Ethics linked to justice and fairness
By Goldwin Emerson
London Free Press, June 11, 2016
The concept of ethics without justice is difficult to imagine. Most citizens understand ethics is related to kindness, caring and sharing with one another.
Ethics may involve the concept of God although not necessarily so. It usually involves our ability to see things from the point of view of other people, although this too is not always the case.
In the third century BCE, Greek philosophers Plato and Aristotle wrote and lectured about ethical justice.
Plato envisioned ethics from a broad societal point of view. In The Republic he wrote about ethics in terms of political leadership and the organization of the state to make the best use of the talents of its citizens at various stages of their abilities.
Later, Plato’s student Aristotle, in the Nicomachean Ethics, thought the development of good habits in children was an excellent beginning to help children develop ethically. As they grew older, ethical behaviour would become ingrained in their daily habits and children would understand the importance of justice in ethical matters.
While these early Greek philosophers wanted to have just societies, they lived in a time when slavery was common, women’s rights and equality were rare and, in Plato’s case, there was an accepted elitism about the choice of society’s leaders.
Much later, in the 18th century CE, philosophers were still pondering over ethical systems.
Jean‐Jacques Rousseau wrote about justice in The Social Contract. He perceived justice and fairness as important components in the ethics of political leadership.
In 1970s and 1980s, Pierre Trudeau reintroduced some of Plato’s ideas of a just society. He emphasized the importance of justice as a main component of ethical
governments. Trudeau believed that a just society would be one in which all the citizens would have the means and the policies that would give them greater responsibilities for their own future. In 1982 many of Trudeau’s ideas of justice were enshrined in Canada’s Charter of Rights and Freedoms.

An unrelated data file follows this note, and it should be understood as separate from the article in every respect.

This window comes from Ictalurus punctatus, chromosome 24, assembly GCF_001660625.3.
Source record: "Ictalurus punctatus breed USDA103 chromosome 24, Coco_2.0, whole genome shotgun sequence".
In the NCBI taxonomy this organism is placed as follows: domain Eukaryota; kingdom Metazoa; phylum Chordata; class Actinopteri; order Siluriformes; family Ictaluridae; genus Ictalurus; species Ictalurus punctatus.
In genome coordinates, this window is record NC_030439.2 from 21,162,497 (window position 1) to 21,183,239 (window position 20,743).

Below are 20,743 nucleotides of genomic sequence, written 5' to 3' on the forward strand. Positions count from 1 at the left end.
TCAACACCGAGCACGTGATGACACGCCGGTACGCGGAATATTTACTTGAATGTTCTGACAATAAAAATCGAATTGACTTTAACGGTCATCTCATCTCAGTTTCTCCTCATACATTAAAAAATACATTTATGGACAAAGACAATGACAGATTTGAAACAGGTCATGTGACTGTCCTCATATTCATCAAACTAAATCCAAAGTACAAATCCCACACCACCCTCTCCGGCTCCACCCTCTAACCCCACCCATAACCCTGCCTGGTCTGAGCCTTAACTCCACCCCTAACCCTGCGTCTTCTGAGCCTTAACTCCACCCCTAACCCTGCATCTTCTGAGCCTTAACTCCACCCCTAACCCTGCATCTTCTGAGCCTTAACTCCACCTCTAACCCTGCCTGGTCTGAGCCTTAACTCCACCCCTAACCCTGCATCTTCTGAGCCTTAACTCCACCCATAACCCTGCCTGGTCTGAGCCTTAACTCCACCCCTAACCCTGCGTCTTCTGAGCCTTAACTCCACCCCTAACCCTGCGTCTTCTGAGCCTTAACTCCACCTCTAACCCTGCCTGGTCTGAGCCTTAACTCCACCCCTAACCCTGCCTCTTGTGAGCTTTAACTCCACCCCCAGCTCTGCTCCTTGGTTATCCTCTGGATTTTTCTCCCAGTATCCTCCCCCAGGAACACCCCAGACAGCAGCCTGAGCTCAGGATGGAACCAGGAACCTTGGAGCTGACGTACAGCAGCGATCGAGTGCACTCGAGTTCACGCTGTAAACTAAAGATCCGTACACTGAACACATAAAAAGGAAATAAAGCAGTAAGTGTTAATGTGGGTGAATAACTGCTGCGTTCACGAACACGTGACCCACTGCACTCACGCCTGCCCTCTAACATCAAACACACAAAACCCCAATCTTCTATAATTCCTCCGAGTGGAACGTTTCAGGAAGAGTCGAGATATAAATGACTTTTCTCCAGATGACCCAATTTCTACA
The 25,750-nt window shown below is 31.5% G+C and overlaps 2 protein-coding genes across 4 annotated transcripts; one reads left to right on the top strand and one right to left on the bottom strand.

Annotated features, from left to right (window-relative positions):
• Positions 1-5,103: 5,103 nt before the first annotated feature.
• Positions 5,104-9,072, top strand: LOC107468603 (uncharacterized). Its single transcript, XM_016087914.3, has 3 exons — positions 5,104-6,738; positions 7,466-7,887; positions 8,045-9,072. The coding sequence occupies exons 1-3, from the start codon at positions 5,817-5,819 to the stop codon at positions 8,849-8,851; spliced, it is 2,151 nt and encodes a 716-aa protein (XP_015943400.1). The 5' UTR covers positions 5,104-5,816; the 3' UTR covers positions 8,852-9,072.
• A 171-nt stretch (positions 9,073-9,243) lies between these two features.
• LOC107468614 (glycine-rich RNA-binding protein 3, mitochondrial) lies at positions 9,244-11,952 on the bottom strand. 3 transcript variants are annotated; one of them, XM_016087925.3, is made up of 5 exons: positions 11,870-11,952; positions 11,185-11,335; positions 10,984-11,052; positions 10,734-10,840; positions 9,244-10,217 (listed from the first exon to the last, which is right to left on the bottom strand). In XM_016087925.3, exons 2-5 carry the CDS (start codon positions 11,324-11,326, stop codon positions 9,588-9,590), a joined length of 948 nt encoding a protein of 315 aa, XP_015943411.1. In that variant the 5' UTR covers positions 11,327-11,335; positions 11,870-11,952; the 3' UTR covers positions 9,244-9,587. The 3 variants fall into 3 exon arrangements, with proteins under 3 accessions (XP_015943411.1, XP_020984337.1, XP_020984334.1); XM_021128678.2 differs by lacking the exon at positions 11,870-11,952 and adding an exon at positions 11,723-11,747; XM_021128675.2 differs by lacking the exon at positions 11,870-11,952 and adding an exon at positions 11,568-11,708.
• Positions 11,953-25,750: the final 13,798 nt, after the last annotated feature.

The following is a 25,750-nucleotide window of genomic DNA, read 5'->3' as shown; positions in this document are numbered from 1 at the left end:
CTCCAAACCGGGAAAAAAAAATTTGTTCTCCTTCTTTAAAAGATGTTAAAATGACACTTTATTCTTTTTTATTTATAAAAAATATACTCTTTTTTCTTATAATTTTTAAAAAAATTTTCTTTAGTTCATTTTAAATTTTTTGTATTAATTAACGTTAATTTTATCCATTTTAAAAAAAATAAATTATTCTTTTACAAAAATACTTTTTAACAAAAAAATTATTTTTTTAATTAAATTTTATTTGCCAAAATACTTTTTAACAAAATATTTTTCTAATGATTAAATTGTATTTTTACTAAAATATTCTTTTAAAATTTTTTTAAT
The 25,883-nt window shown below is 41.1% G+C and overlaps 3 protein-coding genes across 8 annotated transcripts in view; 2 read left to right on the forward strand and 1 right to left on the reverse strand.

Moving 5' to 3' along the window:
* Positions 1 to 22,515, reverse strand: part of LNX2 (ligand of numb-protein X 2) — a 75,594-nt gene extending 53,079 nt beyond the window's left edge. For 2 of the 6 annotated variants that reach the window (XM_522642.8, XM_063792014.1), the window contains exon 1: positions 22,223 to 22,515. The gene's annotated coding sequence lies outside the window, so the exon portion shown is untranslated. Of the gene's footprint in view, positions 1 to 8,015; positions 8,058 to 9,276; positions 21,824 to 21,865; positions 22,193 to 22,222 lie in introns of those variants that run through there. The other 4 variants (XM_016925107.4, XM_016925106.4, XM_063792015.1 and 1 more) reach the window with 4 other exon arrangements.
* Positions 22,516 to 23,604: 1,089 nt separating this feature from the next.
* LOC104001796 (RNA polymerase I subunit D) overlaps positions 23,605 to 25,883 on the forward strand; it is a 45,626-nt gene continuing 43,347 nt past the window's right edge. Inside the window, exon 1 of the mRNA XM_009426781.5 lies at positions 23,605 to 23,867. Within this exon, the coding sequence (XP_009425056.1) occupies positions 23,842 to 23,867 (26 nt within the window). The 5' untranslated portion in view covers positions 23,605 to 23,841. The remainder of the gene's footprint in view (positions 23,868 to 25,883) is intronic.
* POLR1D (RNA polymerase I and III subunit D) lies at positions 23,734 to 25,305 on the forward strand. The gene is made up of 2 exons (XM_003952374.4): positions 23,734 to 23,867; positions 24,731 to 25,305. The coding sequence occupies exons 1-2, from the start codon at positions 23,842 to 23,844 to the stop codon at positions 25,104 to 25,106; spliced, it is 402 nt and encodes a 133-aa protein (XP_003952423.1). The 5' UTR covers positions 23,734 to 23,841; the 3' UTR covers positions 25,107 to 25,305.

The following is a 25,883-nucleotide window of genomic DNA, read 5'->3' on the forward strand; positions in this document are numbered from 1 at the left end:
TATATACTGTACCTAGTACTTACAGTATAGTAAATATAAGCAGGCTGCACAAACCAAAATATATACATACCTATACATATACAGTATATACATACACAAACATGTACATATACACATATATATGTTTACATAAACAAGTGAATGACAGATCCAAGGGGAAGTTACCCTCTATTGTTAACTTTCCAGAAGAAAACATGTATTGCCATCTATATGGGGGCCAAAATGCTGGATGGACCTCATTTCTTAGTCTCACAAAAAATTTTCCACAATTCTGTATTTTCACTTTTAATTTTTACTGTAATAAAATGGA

These leaders and many other thoughtful writers wrestled with the concept of justice within the framework of ethics. They accepted justice as a part of ethical systems and questioned whether we can be ethical without justice since ethics and justice work in harmony to improve societies and cultures.
It is hard to find appropriate synonyms for justice. Perhaps fairness comes closest. Usually in our laws, our judicial concepts and courts aim at obedience to our accepted customs and in promoting fairness in our treatment of one another.
When we want to know what is fair and just and ethical, it helps if we can imagine ourselves in the same situation as those we judge. Yet, in John Rawls’ 1971 bookA Theory of Justice, he recognized it is sometimes difficult to fully understand others enough to put ourselves in their position. In addition, when we consider other people, we should also consider the effects of our judgments on the broader society.
Honesty, generosity, compassion and the desire to help our fellow humans are very much a matter of ethics and justice and fairness. On the other hand, the societies that do not care about ethics are the same societies that do not care about fairness and justice.
Often equality is an important factor in helping others and in acting in ethically correct ways. Equality is similar to, though not synonymous with, justice and ethics.
If we are parents of two or more children, we will find each of our children have different interests and abilities. We should not treat each child with identical equality. While we may love each child equally, we ought to treat each one differently to take into account their individual abilities and needs and interests.
In conclusion, a good guide to whether or not our actions are ethical is to consider whether our approach is fair and just. The golden rule of treating others as we would wish ourselves to be treated is still an excellent maxim for developing ethics based on justice and fairness.